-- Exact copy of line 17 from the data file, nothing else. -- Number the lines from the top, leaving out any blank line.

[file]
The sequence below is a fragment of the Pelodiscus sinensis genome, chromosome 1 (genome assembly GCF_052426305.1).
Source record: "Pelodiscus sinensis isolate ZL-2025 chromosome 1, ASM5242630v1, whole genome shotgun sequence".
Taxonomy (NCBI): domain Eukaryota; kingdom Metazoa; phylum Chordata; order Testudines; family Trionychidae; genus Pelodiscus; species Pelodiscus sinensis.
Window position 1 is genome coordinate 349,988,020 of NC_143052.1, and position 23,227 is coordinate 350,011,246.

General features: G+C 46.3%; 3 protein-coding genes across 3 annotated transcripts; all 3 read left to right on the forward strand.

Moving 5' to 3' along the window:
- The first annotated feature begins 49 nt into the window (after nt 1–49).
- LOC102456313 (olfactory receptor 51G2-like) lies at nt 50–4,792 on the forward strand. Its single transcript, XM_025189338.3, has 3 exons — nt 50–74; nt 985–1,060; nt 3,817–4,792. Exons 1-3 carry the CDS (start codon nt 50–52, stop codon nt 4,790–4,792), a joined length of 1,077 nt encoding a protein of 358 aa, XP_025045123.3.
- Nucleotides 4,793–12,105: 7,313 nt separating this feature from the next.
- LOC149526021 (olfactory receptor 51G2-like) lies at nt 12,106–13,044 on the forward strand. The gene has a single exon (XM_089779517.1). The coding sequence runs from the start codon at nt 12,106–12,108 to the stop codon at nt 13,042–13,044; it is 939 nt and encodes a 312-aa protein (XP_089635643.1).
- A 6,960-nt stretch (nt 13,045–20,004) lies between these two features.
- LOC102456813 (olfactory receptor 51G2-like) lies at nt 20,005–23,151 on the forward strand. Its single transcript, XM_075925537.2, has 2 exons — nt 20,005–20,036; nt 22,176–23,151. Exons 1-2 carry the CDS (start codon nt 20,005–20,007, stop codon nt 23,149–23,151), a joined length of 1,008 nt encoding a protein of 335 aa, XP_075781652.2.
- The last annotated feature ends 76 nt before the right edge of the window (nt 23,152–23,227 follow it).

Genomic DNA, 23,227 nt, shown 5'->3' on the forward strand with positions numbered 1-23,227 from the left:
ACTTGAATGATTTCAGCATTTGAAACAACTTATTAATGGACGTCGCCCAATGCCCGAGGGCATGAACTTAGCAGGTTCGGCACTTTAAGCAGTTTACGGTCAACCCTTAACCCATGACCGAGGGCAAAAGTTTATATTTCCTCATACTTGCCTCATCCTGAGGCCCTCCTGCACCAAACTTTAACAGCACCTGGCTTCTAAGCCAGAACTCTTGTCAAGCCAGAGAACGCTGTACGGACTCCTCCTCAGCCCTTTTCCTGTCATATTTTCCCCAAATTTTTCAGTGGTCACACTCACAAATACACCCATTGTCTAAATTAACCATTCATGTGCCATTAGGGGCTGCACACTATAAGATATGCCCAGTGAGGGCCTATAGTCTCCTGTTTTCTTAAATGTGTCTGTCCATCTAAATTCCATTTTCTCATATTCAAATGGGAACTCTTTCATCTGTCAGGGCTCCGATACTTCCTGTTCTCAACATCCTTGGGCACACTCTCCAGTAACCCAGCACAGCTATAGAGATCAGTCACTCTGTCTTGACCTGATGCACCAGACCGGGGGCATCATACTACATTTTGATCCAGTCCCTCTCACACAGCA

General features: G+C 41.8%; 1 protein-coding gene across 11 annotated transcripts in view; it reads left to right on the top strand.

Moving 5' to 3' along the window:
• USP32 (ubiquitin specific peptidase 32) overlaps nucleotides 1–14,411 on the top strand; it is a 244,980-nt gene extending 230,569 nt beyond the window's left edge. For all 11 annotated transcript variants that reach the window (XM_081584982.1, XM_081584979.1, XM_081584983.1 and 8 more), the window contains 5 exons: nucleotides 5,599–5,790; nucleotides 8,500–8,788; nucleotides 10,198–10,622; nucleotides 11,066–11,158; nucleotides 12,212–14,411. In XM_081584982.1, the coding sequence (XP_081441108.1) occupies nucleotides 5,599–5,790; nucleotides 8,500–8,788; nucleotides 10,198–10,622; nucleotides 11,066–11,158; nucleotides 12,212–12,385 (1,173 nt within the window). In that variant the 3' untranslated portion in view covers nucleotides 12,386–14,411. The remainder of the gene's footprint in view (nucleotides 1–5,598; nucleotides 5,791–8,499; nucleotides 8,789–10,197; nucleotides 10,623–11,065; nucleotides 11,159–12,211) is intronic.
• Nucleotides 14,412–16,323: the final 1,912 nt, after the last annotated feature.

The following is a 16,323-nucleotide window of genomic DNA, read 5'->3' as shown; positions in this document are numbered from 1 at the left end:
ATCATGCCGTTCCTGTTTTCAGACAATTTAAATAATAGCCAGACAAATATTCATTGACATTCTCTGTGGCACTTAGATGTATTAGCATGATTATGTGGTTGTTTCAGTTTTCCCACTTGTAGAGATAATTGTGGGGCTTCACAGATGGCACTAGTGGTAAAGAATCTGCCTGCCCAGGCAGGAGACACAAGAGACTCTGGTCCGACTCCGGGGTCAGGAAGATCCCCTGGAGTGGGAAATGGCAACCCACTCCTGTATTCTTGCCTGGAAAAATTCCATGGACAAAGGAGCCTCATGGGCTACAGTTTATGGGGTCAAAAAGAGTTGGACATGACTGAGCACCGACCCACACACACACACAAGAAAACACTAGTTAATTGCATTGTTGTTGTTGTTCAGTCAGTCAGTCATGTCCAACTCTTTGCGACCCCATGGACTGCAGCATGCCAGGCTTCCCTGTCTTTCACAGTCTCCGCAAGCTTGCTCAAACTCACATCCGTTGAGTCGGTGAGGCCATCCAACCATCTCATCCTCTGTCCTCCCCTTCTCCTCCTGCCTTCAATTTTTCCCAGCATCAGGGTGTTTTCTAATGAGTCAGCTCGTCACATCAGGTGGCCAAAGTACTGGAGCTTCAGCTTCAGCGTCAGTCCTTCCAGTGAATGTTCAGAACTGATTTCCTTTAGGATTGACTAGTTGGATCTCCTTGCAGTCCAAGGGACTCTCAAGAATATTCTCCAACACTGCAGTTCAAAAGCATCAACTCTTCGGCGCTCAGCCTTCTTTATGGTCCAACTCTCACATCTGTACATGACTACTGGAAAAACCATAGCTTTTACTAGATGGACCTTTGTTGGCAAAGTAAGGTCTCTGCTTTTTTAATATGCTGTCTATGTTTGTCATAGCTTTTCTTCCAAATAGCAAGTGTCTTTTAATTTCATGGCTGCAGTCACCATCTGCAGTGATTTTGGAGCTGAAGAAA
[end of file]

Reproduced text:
Moving 5' to 3' along the window: